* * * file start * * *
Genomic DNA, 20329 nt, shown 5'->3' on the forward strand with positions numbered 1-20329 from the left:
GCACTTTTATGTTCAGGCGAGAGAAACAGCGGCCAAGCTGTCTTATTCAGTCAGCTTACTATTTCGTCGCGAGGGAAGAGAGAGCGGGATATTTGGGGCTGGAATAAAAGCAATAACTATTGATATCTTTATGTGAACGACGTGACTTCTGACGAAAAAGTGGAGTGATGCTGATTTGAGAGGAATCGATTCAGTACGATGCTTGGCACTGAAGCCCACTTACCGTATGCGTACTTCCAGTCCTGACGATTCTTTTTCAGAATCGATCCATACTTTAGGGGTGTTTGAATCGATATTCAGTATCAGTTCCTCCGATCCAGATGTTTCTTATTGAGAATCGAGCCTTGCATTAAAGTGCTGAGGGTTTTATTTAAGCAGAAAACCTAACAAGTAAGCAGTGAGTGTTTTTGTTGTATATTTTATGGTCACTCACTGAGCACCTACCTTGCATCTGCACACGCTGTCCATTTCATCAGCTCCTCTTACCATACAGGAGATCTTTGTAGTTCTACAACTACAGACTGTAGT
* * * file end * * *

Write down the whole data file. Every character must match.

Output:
Genomic DNA, 20329 nt, shown 5'->3' on the forward strand with positions numbered 1-20329 from the left:
GCACTTTTATGTTCAGGCGAGAGAAACAGCGGCCAAGCTGTCTTATTCAGTCAGCTTACTATTTCGTCGCGAGGGAAGAGAGAGCGGGATATTTGGGGCTGGAATAAAAGCAATAACTATTGATATCTTTATGTGAACGACGTGACTTCTGACGAAAAAGTGGAGTGATGCTGATTTGAGAGGAATCGATTCAGTACGATGCTTGGCACTGAAGCCCACTTACCGTATGCGTACTTCCAGTCCTGACGATTCTTTTTCAGAATCGATCCATACTTTAGGGGTGTTTGAATCGATATTCAGTATCAGTTCCTCCGATCCAGATGTTTCTTATTGAGAATCGAGCCTTGCATTAAAGTGCTGAGGGTTTTATTTAAGCAGAAAACCTAACAAGTAAGCAGTGAGTGTTTTTGTTGTATATTTTATGGTCACTCACTGAGCACCTACCTTGCATCTGCACACGCTGTCCATTTCATCAGCTCCTCTTACCATACAGGAGATCTTTGTAGTTCTACAACTACAGACTGTAGT